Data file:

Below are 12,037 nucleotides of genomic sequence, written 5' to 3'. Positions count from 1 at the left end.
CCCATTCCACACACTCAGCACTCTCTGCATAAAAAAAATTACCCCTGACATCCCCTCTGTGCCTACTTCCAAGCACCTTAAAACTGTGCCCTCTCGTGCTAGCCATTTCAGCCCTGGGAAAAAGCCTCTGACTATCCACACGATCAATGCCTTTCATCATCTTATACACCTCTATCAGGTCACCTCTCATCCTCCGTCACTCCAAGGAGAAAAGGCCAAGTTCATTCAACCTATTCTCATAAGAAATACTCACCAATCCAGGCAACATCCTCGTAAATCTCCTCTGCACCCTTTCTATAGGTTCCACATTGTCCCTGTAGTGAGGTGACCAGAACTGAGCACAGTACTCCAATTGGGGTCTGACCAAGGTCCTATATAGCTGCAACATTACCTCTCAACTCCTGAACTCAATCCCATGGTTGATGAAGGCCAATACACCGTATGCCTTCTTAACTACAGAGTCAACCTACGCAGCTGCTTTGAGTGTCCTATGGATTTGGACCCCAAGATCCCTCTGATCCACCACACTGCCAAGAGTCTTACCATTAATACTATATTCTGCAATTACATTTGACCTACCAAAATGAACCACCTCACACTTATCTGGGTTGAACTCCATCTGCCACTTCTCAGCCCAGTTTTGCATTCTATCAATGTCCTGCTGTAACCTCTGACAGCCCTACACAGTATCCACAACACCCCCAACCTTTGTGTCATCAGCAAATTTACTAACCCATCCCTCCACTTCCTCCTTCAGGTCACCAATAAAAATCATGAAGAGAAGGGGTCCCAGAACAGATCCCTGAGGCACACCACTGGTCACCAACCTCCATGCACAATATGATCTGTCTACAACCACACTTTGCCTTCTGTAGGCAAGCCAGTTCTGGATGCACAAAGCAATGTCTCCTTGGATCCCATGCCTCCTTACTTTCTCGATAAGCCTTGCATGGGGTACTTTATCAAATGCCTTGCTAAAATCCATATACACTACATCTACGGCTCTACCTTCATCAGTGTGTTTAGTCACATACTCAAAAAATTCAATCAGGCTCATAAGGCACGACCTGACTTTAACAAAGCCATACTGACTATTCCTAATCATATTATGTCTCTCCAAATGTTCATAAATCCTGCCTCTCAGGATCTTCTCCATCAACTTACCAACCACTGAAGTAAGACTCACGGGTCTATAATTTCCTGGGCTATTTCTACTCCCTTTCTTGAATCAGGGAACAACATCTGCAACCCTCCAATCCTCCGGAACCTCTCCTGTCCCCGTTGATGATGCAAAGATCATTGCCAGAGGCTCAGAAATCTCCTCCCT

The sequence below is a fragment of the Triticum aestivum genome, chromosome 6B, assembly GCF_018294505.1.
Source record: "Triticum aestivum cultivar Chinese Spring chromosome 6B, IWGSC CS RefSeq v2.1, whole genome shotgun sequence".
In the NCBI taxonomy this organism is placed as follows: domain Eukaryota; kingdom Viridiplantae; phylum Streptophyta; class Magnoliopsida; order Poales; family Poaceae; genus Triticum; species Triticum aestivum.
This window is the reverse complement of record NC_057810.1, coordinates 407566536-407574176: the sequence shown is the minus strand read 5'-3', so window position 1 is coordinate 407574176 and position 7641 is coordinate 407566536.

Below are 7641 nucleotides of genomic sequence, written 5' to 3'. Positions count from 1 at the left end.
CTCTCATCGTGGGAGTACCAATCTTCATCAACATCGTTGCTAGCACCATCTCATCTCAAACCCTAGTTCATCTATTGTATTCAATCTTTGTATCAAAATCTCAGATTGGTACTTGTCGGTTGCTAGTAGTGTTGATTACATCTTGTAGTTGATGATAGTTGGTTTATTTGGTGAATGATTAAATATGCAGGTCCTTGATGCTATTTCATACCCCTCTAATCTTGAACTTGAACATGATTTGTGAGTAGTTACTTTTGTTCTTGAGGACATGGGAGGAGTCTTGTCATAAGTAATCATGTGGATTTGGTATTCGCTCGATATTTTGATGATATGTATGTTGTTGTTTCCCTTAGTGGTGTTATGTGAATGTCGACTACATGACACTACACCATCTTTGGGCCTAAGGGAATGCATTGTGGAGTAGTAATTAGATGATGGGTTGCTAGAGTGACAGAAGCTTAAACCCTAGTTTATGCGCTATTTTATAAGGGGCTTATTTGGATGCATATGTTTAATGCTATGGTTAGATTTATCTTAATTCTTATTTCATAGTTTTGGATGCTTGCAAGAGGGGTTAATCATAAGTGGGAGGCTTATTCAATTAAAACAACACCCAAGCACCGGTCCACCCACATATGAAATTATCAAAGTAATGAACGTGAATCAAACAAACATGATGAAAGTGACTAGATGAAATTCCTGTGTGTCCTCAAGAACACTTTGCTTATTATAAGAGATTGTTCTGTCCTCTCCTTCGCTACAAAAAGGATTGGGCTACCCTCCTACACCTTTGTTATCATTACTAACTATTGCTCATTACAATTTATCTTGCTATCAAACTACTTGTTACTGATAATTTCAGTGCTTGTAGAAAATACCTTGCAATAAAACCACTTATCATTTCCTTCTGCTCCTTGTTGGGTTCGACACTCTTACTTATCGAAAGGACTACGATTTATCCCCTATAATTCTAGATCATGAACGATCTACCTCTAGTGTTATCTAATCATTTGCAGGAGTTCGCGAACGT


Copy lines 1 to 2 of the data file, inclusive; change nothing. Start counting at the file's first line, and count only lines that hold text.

Below are 12,037 nucleotides of genomic sequence, written 5' to 3'. Positions count from 1 at the left end.
CCCATTCCACACACTCAGCACTCTCTGCATAAAAAAAATTACCCCTGACATCCCCTCTGTGCCTACTTCCAAGCACCTTAAAACTGTGCCCTCTCGTGCTAGCCATTTCAGCCCTGGGAAAAAGCCTCTGACTATCCACACGATCAATGCCTTTCATCATCTTATACACCTCTATCAGGTCACCTCTCATCCTCCGTCACTCCAAGGAGAAAAGGCCAAGTTCATTCAACCTATTCTCATAAGAAATACTCACCAATCCAGGCAACATCCTCGTAAATCTCCTCTGCACCCTTTCTATAGGTTCCACATTGTCCCTGTAGTGAGGTGACCAGAACTGAGCACAGTACTCCAATTGGGGTCTGACCAAGGTCCTATATAGCTGCAACATTACCTCTCAACTCCTGAACTCAATCCCATGGTTGATGAAGGCCAATACACCGTATGCCTTCTTAACTACAGAGTCAACCTACGCAGCTGCTTTGAGTGTCCTATGGATTTGGACCCCAAGATCCCTCTGATCCACCACACTGCCAAGAGTCTTACCATTAATACTATATTCTGCAATTACATTTGACCTACCAAAATGAACCACCTCACACTTATCTGGGTTGAACTCCATCTGCCACTTCTCAGCCCAGTTTTGCATTCTATCAATGTCCTGCTGTAACCTCTGACAGCCCTACACAGTATCCACAACACCCCCAACCTTTGTGTCATCAGCAAATTTACTAACCCATCCCTCCACTTCCTCCTTCAGGTCACCAATAAAAATCATGAAGAGAAGGGGTCCCAGAACAGATCCCTGAGGCACACCACTGGTCACCAACCTCCATGCACAATATGATCTGTCTACAACCACACTTTGCCTTCTGTAGGCAAGCCAGTTCTGGATGCACAAAGCAATGTCTCCTTGGATCCCATGCCTCCTTACTTTCTCGATAAGCCTTGCATGGGGTACTTTATCAAATGCCTTGCTAAAATCCATATACACTACATCTACGGCTCTACCTTCATCAGTGTGTTTAGTCACATACTCAAAAAATTCAATCAGGCTCATAAGGCACGACCTGACTTTAACAAAGCCATACTGACTATTCCTAATCATATTATGTCTCTCCAAATGTTCATAAATCCTGCCTCTCAGGATCTTCTCCATCAACTTACCAACCACTGAAGTAAGACTCACGGGTCTATAATTTCCTGGGCTATTTCTACTCCCTTTCTTGAATCAGGGAACAACATCTGCAACCCTCCAATCCTCCGGAACCTCTCCTGTCCCCGTTGATGATGCAAAGATCATTGCCAGAGGCTCAGAAATCTCCTCCCT